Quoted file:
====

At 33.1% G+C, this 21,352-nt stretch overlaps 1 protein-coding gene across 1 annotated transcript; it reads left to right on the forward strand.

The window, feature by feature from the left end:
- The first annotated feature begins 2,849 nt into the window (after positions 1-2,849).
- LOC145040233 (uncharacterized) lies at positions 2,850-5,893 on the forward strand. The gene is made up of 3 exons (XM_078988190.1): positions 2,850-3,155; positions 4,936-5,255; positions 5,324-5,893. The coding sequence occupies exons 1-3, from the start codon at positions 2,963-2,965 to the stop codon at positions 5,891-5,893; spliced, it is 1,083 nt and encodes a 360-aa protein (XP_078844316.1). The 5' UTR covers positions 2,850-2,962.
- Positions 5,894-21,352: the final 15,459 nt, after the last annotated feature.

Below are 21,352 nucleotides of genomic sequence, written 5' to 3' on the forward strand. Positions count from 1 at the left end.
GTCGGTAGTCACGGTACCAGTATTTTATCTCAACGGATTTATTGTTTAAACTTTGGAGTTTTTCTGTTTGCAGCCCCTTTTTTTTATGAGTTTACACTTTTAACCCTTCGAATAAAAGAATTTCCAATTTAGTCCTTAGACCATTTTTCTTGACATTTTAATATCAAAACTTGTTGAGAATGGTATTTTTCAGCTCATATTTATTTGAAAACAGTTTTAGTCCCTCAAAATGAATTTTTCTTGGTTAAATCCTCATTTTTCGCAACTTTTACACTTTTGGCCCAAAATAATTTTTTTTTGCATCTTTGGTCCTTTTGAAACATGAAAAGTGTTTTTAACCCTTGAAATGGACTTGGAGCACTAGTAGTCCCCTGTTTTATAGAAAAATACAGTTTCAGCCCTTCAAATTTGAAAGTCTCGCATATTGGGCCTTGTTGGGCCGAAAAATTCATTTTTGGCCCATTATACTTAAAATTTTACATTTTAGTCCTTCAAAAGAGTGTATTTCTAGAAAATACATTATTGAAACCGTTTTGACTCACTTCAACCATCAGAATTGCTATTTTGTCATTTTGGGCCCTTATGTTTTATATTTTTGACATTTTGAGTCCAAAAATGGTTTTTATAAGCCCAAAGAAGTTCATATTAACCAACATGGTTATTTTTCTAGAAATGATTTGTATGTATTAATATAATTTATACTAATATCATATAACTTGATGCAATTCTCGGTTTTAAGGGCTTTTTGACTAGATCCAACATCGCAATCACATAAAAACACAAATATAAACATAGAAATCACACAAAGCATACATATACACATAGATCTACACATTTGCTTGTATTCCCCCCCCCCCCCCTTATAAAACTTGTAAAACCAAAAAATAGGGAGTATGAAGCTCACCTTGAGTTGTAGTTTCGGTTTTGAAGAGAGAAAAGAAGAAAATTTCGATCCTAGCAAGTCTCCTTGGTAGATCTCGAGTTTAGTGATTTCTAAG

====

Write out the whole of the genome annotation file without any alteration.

At 33.1% G+C, this 21,352-nt stretch overlaps 1 protein-coding gene across 1 annotated transcript; it reads left to right on the forward strand.

The window, feature by feature from the left end:
- The first annotated feature begins 2,849 nt into the window (after positions 1-2,849).
- LOC145040233 (uncharacterized) lies at positions 2,850-5,893 on the forward strand. The gene is made up of 3 exons (XM_078988190.1): positions 2,850-3,155; positions 4,936-5,255; positions 5,324-5,893. The coding sequence occupies exons 1-3, from the start codon at positions 2,963-2,965 to the stop codon at positions 5,891-5,893; spliced, it is 1,083 nt and encodes a 360-aa protein (XP_078844316.1). The 5' UTR covers positions 2,850-2,962.
- Positions 5,894-21,352: the final 15,459 nt, after the last annotated feature.

Below are 21,352 nucleotides of genomic sequence, written 5' to 3' on the forward strand. Positions count from 1 at the left end.
GTCGGTAGTCACGGTACCAGTATTTTATCTCAACGGATTTATTGTTTAAACTTTGGAGTTTTTCTGTTTGCAGCCCCTTTTTTTTATGAGTTTACACTTTTAACCCTTCGAATAAAAGAATTTCCAATTTAGTCCTTAGACCATTTTTCTTGACATTTTAATATCAAAACTTGTTGAGAATGGTATTTTTCAGCTCATATTTATTTGAAAACAGTTTTAGTCCCTCAAAATGAATTTTTCTTGGTTAAATCCTCATTTTTCGCAACTTTTACACTTTTGGCCCAAAATAATTTTTTTTTGCATCTTTGGTCCTTTTGAAACATGAAAAGTGTTTTTAACCCTTGAAATGGACTTGGAGCACTAGTAGTCCCCTGTTTTATAGAAAAATACAGTTTCAGCCCTTCAAATTTGAAAGTCTCGCATATTGGGCCTTGTTGGGCCGAAAAATTCATTTTTGGCCCATTATACTTAAAATTTTACATTTTAGTCCTTCAAAAGAGTGTATTTCTAGAAAATACATTATTGAAACCGTTTTGACTCACTTCAACCATCAGAATTGCTATTTTGTCATTTTGGGCCCTTATGTTTTATATTTTTGACATTTTGAGTCCAAAAATGGTTTTTATAAGCCCAAAGAAGTTCATATTAACCAACATGGTTATTTTTCTAGAAATGATTTGTATGTATTAATATAATTTATACTAATATCATATAACTTGATGCAATTCTCGGTTTTAAGGGCTTTTTGACTAGATCCAACATCGCAATCACATAAAAACACAAATATAAACATAGAAATCACACAAAGCATACATATACACATAGATCTACACATTTGCTTGTATTCCCCCCCCCCCCCCTTATAAAACTTGTAAAACCAAAAAATAGGGAGTATGAAGCTCACCTTGAGTTGTAGTTTCGGTTTTGAAGAGAGAAAAGAAGAAAATTTCGATCCTAGCAAGTCTCCTTGGTAGATCTCGAGTTTAGTGATTTCTAAG